Horses bred today are just as good as they were in the 80's . The notion that we had better horses then is incorrect. More extreme heads are seen today but what is wrong with that. Extreme heads do not mean less of a horse. Whenever people start talking about pretty heads it seems to touch a nerve. why? I have seen lovely horses by all standards with extreme heads with nice square bodies and superb athletic ability. Breeding arabians is an art and will contiue to be so for generations to come. Having an athletic , performance horse with no regard to type is wrong. Breeding for a pretty head only is also undesirable but like it or not this the hallmark of the breed. the challenge is to maintain a balance. Breeding for the show ring is a pitfall that some people fall into. Shows produce champions but they do not necessarily produce exceptional stallions or broodmares. This does not mean that you cannot produce both in one. The trick is to look ahead of the first generation and to ultimately be able to fix the desirable traits whether extreme heads well set necks and square deep girthed athletic individuals. It is known that you cannot fix all traits at one go. Patience is key. You can definitely produce from a plain mare with a good pedigree some fine individuals that will breed on . Breeding on is the challenge. One offs are just a luck of the draw. It is unfortunate that people flock after show champions. Some of them deserve such attention but the way the shows are designed today the champions are not guaranteed to be the best producers. I wish that one day the industry would wisen up and pay more attention to the choice of Stallion Champions in particular. I say that because the impact of stallions is profound owing to the number of mares served unlike the mares who's impact is limited to one foal a year.. Take the Thoroughbred industry. Stallions are in demand only after they perform on the race track. There is a clear objective when breeding Thoroughbreds and that is speed . The only way to judge the probable heretibility is for the stallion to prove himself on the track. Ofcourse the pedigree needs to support the individual. The challenge in our industry is much bigger. You need to choose a stallion that will pass on his desirable traits be it type athletic ability or conformation . We don't have the luxury of subjective evaluations as in races. It would be nice that in order to be running for a champion stallion , you must qualify in a get of sire competition and some sort of a performance discipline. Those qualifying competitions would be held ahead of the halter championsip maybe months or weeks ahead of time.,and a weight be given to each criteria. Only when such a procedure is applied and you can do the same for mares will this conflict be resolved and the industry would be better served.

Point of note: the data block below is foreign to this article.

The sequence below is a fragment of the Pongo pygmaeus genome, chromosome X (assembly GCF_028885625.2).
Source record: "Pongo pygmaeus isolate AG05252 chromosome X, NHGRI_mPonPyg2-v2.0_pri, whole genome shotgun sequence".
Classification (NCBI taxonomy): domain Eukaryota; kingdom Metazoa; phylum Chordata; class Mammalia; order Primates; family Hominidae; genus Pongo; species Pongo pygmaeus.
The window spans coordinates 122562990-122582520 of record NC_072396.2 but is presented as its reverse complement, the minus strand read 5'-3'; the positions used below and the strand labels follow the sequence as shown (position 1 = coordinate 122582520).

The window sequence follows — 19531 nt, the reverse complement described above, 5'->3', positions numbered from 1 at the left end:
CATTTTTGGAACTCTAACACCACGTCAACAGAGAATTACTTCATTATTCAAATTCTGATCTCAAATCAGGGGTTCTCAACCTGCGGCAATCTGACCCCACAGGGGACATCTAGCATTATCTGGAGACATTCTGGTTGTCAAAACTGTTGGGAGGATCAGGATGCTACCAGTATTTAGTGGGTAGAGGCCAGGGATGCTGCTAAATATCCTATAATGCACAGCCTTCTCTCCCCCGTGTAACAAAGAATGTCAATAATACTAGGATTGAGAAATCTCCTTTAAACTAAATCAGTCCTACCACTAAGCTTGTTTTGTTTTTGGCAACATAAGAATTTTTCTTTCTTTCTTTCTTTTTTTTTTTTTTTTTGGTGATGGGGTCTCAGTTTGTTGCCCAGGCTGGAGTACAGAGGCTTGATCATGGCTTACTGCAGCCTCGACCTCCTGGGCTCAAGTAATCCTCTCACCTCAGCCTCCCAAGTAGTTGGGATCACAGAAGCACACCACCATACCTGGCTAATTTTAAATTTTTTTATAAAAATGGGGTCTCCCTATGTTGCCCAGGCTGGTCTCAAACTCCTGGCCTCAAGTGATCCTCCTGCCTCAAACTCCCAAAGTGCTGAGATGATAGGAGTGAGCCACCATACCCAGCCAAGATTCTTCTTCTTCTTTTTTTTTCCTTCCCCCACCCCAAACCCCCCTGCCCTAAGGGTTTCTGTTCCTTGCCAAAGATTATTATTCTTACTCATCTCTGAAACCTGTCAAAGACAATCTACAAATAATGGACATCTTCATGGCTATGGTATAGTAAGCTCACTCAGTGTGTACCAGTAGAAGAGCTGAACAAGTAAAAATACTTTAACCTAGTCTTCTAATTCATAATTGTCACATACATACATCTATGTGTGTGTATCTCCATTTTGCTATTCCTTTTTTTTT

This means ofcourse that champion stallions must be 5 years and older. Some of the winning 4 years winning Champion stallions have nothing to show in terms of get and have never been tested in any performance discipline. The performance discipline should not be rigorous . The stallion would be observed under saddle and checked by a veterenarian not a judge for conformation which would include legs..etc. All those evaluations would transalate into grades and weighed in. At the final show , the choice would be comparative with no marks given for legs and conformation or movement ( it would have been tested earlier) . The judges would be choosing the typiest individual period. Some of the judges today are not qualified to judge legs or conformation. Ofcourse it would be a bonus if the horses are not streched when shown. The idea is to seperate the subjective from the objective. The subjective would be addresses in the qualifying competitions and the objective would come out in the Championships. What do you think?
Paul Huzevka
Dear Guest,

I think that you are right on. I also agree with you on the stalion testing.